We love it. Bristol is a fabulous city, and the streetscapes in Bath are truly amazing. Try and make it to the Hunter’s Rest in the countryside between Bristol and Bath, the archetypal English country pub. Stay over if you can (but book ahead as there’s only four rooms). And the Cornish coast is very beautiful.
The Midlands and Northern England
The Midlands was the heartland of the Industrial Revolution. It is a heavily populated area, with the great cities of Manchester and Birmingham and Liverpool, and other major centres like Coventry and Sheffield. These hard-working cities made England the world’s economic powerhouse in the 19th century.
This region is not normally regarded as a tourist destination, but there is a lot to see. Birmingham is a great place, with a rejuvenated city center and more canals than Venice. Nearby is Shakespeare’s birthplace, Stratford-upon-Avon (which attracts far too many tourists).
Liverpool was home to the Beatles and is a must see for fans of the Fab Four. There are some special Beatles tours, which are lots of fun. Manchester is the second largest city in Britain, with its top two soccer teams.
Further north are the Yorkshire Dales and the Lake District National Parks, with some of the best scenery in England. York-shire often seems like a country in its own right (its inhabitants certainly seem to think it is). Its central city of York is a delight.
The Midlands and the North are much cheaper than London and the South. There is still a bit of a North-South divide in England, with this area more working-class and less pretentious. We’ve had some of our best times in England here.
We’ve spent a lot of time around Durham and Tyneside. Newcastle and Sunderland were once gritty industrial cities, but like the rest of northern England they have enjoyed a remarkable renaissance in recent years.
Not as high on most people’s list as down south, but still a wonderful place. You simply have to do a Beatles tour in Liverpool, and watching a match at Old Trafford - soccer or cricket - is something else. The north of England is worth visiting for the Lakes District alone.
Outside of Newcastle, overlooking Durham cricket ground, is Lumley Castle, now a remarkable upscale hotel. We were lucky enough to stay there once. You should too if you can.
SCOTLAND IS A VERY different country to England. They have been joined politically for 400 years, though there is now a strong movement to tear Scotland away again. Scotland has less than 10 percent of Great Britain’s population, but its effect on British history and British culture has been inordinately large.
A very high proportion of Britain’s best engineers, explorers, philosophers and soldiers have been Scottish. They say Scotland built the British Empire, not England. There is much truth to this. Scotland is the proudest of nations, and rightly so. And they have the bagpipes, though for many this is a mixed blessing.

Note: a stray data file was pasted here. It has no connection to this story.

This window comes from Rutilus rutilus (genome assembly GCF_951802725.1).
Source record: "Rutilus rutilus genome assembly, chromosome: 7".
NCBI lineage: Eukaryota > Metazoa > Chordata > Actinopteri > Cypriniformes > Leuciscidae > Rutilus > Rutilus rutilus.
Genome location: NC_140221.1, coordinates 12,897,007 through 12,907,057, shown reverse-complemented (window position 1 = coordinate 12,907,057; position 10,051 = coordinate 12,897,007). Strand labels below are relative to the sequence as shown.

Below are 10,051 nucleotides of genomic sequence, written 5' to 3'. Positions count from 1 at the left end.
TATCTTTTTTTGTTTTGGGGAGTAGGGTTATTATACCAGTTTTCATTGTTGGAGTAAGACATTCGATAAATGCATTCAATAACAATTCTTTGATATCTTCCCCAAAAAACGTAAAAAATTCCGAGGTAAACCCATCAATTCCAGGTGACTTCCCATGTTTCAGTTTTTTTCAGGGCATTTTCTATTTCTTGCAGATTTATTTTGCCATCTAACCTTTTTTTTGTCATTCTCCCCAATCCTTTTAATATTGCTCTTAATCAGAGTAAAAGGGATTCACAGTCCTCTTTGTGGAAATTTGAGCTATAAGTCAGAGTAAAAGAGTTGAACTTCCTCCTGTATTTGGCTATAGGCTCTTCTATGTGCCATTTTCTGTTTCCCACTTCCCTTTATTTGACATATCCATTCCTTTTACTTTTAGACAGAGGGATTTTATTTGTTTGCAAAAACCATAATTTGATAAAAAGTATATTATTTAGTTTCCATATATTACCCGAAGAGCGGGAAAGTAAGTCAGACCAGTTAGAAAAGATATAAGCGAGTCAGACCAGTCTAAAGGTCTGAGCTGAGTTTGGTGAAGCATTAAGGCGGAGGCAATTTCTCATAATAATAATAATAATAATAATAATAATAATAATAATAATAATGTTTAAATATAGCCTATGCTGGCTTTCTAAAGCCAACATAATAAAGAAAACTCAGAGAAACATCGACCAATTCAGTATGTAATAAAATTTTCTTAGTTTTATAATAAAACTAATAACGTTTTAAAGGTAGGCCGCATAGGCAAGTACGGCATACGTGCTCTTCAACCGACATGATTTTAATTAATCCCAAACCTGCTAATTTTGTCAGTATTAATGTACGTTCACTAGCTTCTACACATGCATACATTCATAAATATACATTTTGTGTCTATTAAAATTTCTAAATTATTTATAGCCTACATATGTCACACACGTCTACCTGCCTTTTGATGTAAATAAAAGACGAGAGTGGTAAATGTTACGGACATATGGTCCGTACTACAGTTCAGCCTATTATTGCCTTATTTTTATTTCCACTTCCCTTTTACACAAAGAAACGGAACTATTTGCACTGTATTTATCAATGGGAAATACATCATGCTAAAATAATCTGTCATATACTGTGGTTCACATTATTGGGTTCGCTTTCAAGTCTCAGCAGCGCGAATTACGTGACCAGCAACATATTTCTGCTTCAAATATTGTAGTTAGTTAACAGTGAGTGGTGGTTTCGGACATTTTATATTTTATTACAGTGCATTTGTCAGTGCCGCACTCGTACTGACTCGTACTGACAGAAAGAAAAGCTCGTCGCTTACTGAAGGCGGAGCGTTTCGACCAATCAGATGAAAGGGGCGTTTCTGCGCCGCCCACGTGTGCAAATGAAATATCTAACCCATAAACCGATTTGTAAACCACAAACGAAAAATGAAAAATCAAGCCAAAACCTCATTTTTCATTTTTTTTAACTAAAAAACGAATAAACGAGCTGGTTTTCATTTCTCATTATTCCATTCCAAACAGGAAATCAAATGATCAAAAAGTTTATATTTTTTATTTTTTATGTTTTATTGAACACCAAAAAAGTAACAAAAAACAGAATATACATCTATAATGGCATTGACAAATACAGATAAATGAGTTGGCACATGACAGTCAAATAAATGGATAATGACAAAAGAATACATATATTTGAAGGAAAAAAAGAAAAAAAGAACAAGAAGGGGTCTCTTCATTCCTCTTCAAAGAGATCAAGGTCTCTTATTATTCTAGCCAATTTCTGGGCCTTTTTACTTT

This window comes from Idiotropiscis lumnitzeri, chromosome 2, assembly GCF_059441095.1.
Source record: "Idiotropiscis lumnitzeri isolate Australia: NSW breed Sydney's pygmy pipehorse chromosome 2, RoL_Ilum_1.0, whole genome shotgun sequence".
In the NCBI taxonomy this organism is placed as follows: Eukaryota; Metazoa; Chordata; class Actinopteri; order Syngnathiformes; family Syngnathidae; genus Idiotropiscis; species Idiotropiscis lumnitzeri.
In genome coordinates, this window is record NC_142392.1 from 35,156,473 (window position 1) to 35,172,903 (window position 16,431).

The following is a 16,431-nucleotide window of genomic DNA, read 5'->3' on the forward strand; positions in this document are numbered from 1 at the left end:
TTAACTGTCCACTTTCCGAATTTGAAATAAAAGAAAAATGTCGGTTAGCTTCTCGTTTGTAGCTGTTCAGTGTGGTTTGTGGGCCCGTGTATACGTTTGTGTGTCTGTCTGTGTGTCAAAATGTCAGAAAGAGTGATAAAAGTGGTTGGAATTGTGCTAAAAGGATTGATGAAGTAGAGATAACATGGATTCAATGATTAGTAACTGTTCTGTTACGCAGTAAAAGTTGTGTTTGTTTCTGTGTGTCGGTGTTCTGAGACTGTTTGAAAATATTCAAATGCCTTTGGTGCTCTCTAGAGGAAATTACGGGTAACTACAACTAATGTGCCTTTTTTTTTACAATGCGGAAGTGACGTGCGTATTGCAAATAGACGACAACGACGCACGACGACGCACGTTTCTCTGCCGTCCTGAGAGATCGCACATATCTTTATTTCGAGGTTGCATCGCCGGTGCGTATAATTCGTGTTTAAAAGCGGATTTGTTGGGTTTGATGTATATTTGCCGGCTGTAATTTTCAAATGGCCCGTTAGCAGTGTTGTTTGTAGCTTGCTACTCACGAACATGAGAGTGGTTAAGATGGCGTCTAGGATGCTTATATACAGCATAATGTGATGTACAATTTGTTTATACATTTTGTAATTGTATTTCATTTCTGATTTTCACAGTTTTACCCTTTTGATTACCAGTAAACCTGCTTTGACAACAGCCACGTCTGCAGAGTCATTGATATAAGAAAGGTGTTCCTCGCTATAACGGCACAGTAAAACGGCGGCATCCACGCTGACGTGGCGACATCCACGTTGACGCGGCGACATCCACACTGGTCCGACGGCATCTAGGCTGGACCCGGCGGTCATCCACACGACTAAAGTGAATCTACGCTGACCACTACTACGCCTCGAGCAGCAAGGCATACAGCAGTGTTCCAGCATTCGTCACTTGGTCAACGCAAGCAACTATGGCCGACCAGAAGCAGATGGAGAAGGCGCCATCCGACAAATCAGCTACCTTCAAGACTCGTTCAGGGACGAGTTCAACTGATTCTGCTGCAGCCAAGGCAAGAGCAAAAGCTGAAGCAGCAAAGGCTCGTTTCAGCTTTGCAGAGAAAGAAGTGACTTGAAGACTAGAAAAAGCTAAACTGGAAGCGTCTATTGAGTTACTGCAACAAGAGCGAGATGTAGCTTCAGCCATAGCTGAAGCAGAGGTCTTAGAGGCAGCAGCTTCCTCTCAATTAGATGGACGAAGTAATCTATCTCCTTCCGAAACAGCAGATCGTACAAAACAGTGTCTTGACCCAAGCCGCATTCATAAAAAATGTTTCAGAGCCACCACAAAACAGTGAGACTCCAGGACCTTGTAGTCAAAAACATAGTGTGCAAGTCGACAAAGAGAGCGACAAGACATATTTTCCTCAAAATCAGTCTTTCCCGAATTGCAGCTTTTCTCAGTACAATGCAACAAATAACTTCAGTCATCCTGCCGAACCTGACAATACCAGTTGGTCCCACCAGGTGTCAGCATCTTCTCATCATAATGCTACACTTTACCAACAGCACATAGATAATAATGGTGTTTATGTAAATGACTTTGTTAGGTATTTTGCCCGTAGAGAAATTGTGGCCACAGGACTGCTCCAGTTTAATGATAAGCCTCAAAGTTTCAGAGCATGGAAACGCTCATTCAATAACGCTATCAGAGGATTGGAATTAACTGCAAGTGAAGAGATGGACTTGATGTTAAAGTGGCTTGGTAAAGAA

It is also a great place to visit. Edinburgh is one of the world’s most beautiful cities, and the Scottish countryside can be very impressive. Scotland’s second city Glasgow, once regarded as an industrial wasteland, has become hip and trendy. The third biggest city is Aberdeen, on the coast north of Edinburgh, wealthy from North Sea oil.
The Highlands and Islands are beautiful. There is a road bridge across to the Isle of Skye nowadays, but to really see the islands you need to take some of the small ferries that move between them. Scotland continuously rewards the independent traveller.
Edinburgh is one of those magic places. Inverness is the most wonderful small city, and you can head off to nearby Loch Ness to feed the monster a little piece of shortbread. It was not until we saw the Highlands in winter that we understood the meaning of the word ‘bleak’.
Wales, like Scotland, is a country in its own right, with its own Gaelic language and traditions. It is also very beautiful. There are just three million people in Wales, most of them in the heavily populated South, which means large swathes of the country are wild and almost unpopulated. One great place to see in the south is the ruins of Tintern Abbey, nearly a thousand years old. It’s just a short drive from Bristol or Cardiff.
The island of Anglesey in the north-west, and the country on the mainland near it – in and around Snowdonia National Park - is picture-perfect.
Wales is not as much of a must see as Scotland. The south, where most people live, is rather ordinary, though Cardiff is quite a nice city. But Wales has the best mountains in Britain and some of the best scenery.
NOTE: Northern Ireland is covered in the section on Ireland